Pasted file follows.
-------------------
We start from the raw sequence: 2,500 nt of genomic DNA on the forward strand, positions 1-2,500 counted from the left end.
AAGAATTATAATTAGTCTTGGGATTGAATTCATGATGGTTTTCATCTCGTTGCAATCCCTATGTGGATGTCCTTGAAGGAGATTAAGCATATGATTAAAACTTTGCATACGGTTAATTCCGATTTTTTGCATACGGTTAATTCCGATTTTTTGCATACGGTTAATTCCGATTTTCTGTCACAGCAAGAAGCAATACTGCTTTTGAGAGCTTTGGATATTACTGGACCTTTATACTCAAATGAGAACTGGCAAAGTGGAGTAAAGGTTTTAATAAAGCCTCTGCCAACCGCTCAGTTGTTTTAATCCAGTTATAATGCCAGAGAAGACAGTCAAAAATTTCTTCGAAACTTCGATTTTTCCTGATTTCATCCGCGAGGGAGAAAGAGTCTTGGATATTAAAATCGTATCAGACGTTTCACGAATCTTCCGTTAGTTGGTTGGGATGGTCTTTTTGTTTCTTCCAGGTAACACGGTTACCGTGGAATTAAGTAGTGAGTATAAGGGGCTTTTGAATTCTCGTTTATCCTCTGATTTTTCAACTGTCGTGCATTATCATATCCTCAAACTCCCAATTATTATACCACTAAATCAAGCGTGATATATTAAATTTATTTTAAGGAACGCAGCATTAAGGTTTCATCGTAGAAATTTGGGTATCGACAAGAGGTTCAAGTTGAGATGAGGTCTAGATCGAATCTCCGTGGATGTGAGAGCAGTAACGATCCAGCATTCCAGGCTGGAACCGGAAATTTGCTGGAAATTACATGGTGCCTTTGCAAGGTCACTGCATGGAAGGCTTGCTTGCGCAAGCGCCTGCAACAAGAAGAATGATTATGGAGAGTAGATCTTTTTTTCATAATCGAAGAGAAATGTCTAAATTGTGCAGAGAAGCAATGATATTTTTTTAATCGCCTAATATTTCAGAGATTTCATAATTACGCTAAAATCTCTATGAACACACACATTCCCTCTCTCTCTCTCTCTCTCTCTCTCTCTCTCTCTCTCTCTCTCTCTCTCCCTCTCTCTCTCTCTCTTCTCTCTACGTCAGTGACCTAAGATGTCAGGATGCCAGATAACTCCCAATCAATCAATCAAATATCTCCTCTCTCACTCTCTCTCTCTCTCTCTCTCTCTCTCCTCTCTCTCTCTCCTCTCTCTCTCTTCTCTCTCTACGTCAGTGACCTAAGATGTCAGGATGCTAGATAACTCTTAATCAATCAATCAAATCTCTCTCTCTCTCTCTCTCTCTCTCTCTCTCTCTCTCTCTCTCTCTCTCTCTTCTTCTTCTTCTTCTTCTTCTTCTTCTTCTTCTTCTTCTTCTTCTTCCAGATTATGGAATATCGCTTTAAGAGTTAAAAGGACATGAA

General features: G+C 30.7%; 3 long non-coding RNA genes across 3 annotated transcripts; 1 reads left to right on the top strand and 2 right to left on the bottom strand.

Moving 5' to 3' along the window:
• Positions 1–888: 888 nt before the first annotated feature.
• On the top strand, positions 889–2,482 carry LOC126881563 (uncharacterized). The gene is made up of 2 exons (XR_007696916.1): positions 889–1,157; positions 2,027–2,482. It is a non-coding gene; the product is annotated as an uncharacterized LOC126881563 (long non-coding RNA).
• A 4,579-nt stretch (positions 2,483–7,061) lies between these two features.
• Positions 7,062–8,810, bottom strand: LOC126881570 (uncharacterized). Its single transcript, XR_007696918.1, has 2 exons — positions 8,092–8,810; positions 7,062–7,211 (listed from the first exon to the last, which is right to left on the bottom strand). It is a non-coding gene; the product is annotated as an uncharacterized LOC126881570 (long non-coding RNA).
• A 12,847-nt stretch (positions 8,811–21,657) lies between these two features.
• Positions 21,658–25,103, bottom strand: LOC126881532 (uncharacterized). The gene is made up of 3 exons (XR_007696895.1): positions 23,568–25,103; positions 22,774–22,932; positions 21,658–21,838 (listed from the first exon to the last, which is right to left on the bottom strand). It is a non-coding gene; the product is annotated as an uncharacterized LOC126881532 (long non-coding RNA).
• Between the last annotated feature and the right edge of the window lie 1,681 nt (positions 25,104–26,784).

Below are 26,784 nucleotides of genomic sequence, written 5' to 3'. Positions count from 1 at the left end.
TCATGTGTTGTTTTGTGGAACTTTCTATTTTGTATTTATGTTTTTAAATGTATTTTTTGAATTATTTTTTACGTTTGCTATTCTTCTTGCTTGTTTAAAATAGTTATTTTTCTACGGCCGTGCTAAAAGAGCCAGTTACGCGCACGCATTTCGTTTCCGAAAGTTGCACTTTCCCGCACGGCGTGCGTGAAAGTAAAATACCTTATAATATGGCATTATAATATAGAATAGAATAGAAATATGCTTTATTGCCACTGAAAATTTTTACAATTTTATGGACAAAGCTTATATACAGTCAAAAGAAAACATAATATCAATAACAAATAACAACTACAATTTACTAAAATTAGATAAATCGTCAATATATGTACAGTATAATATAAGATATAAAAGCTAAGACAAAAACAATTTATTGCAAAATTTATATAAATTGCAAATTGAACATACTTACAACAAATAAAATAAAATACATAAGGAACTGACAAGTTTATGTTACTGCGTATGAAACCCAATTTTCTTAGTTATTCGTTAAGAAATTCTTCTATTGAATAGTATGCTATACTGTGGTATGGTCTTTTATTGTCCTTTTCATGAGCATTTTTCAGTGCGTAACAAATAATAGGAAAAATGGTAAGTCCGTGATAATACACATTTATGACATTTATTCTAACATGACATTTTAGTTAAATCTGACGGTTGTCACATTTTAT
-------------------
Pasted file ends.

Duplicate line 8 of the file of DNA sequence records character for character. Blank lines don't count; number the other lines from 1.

• Positions 7,062–8,810, bottom strand: LOC126881570 (uncharacterized). Its single transcript, XR_007696918.1, has 2 exons — positions 8,092–8,810; positions 7,062–7,211 (listed from the first exon to the last, which is right to left on the bottom strand). It is a non-coding gene; the product is annotated as an uncharacterized LOC126881570 (long non-coding RNA).